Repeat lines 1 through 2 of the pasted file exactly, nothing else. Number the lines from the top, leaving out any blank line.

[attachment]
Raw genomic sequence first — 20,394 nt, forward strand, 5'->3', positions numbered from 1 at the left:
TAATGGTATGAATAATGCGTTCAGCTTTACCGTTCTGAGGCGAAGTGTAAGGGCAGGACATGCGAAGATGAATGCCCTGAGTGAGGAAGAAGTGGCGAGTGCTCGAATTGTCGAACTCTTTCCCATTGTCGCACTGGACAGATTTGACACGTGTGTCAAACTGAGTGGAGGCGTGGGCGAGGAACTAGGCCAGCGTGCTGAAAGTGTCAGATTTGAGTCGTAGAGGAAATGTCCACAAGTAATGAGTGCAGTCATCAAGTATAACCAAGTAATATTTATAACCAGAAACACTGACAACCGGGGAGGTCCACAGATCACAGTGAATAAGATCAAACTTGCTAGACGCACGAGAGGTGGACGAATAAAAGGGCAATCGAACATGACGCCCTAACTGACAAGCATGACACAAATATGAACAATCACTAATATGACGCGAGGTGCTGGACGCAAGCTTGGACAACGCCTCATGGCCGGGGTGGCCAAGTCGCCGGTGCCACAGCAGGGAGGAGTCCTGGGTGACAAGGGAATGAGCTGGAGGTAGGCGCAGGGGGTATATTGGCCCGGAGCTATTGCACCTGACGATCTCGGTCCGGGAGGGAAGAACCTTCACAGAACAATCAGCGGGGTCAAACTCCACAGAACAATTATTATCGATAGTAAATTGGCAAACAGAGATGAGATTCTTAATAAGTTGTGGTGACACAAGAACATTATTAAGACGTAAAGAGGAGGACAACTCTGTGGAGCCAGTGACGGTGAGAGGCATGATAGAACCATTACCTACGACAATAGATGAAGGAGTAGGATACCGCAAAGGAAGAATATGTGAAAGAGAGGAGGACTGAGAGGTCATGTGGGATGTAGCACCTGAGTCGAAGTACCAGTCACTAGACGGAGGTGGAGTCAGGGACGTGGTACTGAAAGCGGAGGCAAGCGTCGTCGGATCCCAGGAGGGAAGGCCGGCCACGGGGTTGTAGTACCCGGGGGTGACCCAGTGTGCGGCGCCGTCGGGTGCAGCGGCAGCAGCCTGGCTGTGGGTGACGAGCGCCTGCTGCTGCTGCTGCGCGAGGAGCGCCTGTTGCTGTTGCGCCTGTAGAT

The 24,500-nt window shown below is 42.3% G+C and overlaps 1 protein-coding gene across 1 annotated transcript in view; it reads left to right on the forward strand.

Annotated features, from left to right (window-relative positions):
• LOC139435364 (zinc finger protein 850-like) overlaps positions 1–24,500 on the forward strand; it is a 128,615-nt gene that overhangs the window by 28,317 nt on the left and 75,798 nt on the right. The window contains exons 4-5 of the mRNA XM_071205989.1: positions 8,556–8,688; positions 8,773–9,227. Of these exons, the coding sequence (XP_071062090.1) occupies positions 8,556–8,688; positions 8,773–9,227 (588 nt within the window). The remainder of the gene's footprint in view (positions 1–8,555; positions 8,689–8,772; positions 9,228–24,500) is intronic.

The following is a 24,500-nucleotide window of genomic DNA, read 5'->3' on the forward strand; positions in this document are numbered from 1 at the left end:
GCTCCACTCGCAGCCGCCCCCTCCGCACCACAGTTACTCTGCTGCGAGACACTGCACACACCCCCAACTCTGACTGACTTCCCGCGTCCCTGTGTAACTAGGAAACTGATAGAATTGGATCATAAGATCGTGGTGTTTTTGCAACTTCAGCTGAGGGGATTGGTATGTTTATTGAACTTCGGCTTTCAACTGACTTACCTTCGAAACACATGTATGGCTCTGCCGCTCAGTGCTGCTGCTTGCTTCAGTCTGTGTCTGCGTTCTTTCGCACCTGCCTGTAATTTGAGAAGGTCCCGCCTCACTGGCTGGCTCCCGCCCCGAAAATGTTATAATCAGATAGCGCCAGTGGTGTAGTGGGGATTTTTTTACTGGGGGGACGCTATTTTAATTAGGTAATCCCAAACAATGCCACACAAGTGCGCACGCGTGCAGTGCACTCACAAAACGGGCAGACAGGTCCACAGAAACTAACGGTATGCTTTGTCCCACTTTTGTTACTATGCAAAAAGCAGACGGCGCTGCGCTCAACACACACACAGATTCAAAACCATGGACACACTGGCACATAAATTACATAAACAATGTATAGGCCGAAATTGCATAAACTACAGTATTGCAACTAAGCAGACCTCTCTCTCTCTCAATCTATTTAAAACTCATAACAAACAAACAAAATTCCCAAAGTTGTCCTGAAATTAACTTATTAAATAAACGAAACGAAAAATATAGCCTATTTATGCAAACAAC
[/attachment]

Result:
Raw genomic sequence first — 20,394 nt, forward strand, 5'->3', positions numbered from 1 at the left:
TAATGGTATGAATAATGCGTTCAGCTTTACCGTTCTGAGGCGAAGTGTAAGGGCAGGACATGCGAAGATGAATGCCCTGAGTGAGGAAGAAGTGGCGAGTGCTCGAATTGTCGAACTCTTTCCCATTGTCGCACTGGACAGATTTGACACGTGTGTCAAACTGAGTGGAGGCGTGGGCGAGGAACTAGGCCAGCGTGCTGAAAGTGTCAGATTTGAGTCGTAGAGGAAATGTCCACAAGTAATGAGTGCAGTCATCAAGTATAACCAAGTAATATTTATAACCAGAAACACTGACAACCGGGGAGGTCCACAGATCACAGTGAATAAGATCAAACTTGCTAGACGCACGAGAGGTGGACGAATAAAAGGGCAATCGAACATGACGCCCTAACTGACAAGCATGACACAAATATGAACAATCACTAATATGACGCGAGGTGCTGGACGCAAGCTTGGACAACGCCTCATGGCCGGGGTGGCCAAGTCGCCGGTGCCACAGCAGGGAGGAGTCCTGGGTGACAAGGGAATGAGCTGGAGGTAGGCGCAGGGGGTATATTGGCCCGGAGCTATTGCACCTGACGATCTCGGTCCGGGAGGGAAGAACCTTCACAGAACAATCAGCGGGGTCAAACTCCACAGAACAATTATTATCGATAGTAAATTGGCAAACAGAGATGAGATTCTTAATAAGTTGTGGTGACACAAGAACATTATTAAGACGTAAAGAGGAGGACAACTCTGTGGAGCCAGTGACGGTGAGAGGCATGATAGAACCATTACCTACGACAATAGATGAAGGAGTAGGATACCGCAAAGGAAGAATATGTGAAAGAGAGGAGGACTGAGAGGTCATGTGGGATGTAGCACCTGAGTCGAAGTACCAGTCACTAGACGGAGGTGGAGTCAGGGACGTGGTACTGAAAGCGGAGGCAAGCGTCGTCGGATCCCAGGAGGGAAGGCCGGCCACGGGGTTGTAGTACCCGGGGGTGACCCAGTGTGCGGCGCCGTCGGGTGCAGCGGCAGCAGCCTGGCTGTGGGTGACGAGCGCCTGCTGCTGCTGCTGCGCGAGGAGCGCCTGTTGCTGTTGCGCCTGTAGAT